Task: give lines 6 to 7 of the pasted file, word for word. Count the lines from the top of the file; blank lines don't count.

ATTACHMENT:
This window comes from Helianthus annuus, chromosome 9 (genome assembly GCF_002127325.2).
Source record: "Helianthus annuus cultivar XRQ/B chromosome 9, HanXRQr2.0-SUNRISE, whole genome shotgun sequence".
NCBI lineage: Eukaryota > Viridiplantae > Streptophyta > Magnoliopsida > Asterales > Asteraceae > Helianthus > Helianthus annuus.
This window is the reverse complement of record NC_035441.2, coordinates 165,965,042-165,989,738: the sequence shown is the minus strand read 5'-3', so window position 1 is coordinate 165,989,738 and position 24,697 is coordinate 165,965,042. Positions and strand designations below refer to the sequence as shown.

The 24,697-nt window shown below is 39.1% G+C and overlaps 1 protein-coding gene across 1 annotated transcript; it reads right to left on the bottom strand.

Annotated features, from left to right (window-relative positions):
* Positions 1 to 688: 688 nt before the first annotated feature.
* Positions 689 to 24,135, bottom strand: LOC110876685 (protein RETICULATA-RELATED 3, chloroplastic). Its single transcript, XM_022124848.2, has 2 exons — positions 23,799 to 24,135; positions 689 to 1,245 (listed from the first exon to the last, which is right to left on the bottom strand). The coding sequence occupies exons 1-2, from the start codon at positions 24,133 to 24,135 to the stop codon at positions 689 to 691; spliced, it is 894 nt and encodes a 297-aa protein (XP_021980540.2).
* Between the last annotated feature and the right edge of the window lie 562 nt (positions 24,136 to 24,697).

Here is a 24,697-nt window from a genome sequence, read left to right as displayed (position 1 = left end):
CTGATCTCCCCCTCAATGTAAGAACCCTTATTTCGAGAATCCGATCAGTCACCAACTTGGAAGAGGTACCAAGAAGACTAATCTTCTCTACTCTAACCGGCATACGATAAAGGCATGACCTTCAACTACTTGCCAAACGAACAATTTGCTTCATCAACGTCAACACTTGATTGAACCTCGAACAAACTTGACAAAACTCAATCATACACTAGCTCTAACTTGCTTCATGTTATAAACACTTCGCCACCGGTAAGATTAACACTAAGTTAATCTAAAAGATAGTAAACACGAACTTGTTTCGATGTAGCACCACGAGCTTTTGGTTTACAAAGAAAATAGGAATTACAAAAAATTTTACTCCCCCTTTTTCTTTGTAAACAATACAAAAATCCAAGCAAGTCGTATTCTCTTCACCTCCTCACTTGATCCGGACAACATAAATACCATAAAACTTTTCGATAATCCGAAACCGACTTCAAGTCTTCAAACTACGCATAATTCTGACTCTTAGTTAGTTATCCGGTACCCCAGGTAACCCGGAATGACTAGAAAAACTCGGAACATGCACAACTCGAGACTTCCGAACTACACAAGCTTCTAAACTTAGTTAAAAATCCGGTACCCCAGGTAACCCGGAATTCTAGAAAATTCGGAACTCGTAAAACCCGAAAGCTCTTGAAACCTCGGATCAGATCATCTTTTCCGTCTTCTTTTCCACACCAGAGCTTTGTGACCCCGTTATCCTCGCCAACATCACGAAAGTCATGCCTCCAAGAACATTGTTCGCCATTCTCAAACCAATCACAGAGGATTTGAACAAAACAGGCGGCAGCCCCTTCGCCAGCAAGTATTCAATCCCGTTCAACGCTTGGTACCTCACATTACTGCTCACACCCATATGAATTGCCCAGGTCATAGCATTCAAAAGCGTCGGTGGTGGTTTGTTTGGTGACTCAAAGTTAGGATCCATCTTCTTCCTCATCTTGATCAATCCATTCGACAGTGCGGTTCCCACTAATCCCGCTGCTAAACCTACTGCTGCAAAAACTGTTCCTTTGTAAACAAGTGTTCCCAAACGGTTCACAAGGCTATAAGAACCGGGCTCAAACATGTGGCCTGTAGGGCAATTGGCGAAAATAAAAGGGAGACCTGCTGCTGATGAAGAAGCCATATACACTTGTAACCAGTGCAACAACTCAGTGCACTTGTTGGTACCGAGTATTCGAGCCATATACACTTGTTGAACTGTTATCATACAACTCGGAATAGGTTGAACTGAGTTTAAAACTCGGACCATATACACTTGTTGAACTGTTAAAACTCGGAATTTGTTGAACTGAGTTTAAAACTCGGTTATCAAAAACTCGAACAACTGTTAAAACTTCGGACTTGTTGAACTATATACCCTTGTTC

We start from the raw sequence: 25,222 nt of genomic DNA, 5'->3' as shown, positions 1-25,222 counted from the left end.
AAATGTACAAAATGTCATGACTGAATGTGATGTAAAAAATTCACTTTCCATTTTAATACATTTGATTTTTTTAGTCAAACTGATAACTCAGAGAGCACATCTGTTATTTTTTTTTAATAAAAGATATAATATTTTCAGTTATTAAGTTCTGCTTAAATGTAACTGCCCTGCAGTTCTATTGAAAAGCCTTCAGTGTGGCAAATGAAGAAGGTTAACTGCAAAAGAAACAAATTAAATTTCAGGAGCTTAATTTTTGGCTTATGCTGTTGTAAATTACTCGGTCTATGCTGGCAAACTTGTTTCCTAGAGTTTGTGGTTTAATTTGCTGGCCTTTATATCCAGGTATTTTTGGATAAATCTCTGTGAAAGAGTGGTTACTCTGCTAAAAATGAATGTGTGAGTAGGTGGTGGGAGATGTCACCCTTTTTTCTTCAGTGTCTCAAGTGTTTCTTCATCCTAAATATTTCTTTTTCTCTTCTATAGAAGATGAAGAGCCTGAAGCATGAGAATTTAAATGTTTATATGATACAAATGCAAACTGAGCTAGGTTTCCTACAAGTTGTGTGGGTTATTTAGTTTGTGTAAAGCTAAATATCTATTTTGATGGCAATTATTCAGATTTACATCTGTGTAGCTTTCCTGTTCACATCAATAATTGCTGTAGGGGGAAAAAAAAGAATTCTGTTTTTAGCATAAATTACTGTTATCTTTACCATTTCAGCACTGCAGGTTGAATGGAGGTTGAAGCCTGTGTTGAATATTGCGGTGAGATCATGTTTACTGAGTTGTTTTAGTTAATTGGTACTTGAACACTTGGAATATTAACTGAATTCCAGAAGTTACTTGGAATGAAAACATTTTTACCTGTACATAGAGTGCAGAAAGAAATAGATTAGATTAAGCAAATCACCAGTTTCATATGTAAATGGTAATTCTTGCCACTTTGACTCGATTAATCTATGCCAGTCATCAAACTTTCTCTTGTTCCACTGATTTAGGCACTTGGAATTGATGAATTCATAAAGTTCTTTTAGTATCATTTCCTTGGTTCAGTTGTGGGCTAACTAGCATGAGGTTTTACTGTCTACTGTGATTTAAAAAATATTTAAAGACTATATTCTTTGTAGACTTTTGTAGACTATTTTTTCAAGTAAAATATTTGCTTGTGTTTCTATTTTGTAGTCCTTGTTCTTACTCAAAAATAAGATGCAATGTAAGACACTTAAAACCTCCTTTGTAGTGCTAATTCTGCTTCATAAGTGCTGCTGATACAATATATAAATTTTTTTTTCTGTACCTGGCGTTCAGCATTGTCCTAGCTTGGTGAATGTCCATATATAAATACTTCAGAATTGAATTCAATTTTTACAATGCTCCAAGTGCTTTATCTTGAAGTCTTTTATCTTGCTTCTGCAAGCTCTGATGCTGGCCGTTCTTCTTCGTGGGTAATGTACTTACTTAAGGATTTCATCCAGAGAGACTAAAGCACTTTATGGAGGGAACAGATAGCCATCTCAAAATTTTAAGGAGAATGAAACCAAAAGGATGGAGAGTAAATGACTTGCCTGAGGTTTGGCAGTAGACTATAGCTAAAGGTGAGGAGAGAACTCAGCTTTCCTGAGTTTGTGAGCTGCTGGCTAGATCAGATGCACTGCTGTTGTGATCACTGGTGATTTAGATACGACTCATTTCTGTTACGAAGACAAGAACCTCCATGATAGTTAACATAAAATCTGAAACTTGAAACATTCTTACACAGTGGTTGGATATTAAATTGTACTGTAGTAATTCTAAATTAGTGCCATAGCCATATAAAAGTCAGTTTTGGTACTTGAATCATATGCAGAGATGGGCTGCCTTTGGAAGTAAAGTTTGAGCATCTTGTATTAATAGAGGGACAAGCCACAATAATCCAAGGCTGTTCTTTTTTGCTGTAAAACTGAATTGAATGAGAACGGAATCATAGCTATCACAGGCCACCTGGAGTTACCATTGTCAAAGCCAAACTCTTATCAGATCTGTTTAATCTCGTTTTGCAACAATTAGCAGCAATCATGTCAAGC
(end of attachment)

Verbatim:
Annotated features, from left to right (window-relative positions):
* Positions 1 to 688: 688 nt before the first annotated feature.